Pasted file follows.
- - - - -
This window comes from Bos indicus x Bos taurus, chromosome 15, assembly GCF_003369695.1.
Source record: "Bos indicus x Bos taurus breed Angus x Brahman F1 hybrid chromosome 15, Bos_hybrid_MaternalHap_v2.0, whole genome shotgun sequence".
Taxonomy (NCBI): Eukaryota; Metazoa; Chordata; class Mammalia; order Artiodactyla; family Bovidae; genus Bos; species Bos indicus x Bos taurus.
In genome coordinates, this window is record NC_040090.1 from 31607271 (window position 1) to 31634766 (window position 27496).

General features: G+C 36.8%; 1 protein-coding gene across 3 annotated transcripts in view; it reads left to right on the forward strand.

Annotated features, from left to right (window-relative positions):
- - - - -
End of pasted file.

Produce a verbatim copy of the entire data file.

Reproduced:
This window comes from Bos indicus x Bos taurus, chromosome 15, assembly GCF_003369695.1.
Source record: "Bos indicus x Bos taurus breed Angus x Brahman F1 hybrid chromosome 15, Bos_hybrid_MaternalHap_v2.0, whole genome shotgun sequence".
Taxonomy (NCBI): Eukaryota; Metazoa; Chordata; class Mammalia; order Artiodactyla; family Bovidae; genus Bos; species Bos indicus x Bos taurus.
In genome coordinates, this window is record NC_040090.1 from 31607271 (window position 1) to 31634766 (window position 27496).

General features: G+C 36.8%; 1 protein-coding gene across 3 annotated transcripts in view; it reads left to right on the forward strand.

Annotated features, from left to right (window-relative positions):